A techno-economic model of an autonomous wave-powered desalination plant is developed and indicates that fresh water can be produced for as little as £0.45/m3. The advantages of an autonomous wave-powered desalination plant are also discussed indicating that the real value of the system is enhanced due to its flexibility for deployment and reduced environmental impact. The modelled plant consists of the Oyster wave energy converter, conventional reverse osmosis membranes and a pressure exchanger–intensifier for energy recovery. A time-domain model of the plant is produced using wave-tank experimentation to calibrate the model of Oyster, manufacturer's data for the model of the reverse osmosis membranes and a hydraulic model of the pressure exchanger–intensifier. The economic model of the plant uses best-estimate cost data which are reduced to annualised costs to facilitate the calculation of the cost of water. Finally, the barriers to the deployment of this technology are discussed, but they are not considered insurmountable.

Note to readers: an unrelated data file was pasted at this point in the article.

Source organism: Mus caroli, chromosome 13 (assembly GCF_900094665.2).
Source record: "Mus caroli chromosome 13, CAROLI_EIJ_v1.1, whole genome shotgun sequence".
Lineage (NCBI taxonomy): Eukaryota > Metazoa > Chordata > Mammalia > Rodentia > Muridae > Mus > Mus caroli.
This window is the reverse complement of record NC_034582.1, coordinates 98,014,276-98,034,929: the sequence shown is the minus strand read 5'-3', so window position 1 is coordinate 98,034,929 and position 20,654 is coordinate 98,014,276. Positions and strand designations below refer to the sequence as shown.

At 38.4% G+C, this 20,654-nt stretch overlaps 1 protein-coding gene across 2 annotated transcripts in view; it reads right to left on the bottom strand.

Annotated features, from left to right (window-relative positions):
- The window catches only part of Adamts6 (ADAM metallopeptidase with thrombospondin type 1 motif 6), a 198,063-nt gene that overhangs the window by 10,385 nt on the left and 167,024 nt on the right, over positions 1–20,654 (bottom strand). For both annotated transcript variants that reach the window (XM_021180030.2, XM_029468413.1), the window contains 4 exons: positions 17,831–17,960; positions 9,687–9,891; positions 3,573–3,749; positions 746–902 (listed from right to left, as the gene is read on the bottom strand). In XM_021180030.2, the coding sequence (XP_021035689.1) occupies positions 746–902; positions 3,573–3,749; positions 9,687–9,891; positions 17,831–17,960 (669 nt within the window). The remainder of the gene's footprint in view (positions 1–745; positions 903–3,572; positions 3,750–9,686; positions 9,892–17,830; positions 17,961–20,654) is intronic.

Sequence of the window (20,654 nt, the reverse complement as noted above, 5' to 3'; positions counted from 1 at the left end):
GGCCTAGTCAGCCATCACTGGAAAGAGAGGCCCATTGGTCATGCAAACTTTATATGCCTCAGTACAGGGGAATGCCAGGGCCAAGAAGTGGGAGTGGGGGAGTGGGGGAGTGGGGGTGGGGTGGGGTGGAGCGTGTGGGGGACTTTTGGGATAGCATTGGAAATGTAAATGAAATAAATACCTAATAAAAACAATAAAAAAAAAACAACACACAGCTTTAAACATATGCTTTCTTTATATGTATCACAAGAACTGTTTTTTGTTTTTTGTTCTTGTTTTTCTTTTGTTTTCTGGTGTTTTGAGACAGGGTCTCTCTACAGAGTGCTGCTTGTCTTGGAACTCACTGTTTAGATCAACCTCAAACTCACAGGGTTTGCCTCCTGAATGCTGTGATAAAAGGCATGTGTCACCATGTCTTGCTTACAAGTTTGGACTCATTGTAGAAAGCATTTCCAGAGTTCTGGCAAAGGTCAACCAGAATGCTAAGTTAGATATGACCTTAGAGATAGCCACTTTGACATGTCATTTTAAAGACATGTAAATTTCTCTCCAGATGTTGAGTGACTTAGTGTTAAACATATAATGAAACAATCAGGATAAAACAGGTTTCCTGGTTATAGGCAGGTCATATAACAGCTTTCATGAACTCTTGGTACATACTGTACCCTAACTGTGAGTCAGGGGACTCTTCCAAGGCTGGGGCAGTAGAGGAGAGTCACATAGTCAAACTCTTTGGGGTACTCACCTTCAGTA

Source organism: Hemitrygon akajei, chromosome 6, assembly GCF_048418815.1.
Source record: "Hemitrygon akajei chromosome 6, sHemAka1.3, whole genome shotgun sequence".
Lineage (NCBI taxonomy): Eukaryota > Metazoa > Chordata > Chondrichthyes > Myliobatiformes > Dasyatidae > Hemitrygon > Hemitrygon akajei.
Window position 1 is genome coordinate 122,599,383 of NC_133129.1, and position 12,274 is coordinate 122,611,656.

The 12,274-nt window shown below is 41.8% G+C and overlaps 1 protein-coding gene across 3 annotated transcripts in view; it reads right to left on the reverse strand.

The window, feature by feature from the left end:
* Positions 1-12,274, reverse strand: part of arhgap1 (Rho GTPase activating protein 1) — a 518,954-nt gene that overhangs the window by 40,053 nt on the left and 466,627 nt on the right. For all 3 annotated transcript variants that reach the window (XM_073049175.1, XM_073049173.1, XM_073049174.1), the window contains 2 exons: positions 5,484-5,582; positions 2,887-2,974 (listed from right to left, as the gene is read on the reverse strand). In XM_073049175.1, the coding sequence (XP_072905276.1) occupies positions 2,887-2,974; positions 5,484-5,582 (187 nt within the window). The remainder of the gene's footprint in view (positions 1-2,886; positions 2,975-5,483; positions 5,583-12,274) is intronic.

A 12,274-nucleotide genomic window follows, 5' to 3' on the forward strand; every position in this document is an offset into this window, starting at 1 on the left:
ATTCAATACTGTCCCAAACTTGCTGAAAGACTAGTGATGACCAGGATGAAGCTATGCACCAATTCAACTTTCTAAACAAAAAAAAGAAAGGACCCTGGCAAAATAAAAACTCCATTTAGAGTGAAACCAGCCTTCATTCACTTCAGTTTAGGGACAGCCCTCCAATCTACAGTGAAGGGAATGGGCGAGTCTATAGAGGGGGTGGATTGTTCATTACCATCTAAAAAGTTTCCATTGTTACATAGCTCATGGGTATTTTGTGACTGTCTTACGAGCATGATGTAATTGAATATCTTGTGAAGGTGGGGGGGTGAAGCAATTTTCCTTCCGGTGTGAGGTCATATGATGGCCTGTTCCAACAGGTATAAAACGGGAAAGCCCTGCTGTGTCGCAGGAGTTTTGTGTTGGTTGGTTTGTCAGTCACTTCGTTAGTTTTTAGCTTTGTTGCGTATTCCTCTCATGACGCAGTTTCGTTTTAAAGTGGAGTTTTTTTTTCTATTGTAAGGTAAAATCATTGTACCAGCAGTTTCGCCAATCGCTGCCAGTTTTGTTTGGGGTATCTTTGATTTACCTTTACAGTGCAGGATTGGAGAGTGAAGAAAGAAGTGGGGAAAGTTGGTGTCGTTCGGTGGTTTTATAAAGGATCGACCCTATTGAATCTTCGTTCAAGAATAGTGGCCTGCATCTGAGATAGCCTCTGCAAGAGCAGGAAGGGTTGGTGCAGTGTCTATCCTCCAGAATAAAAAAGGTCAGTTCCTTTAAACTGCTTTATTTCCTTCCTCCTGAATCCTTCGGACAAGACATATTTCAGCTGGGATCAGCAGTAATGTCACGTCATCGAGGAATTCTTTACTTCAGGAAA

ASJC Scopus subject areas
- Renewable Energy, Sustainability and the Environment
- Civil and Structural Engineering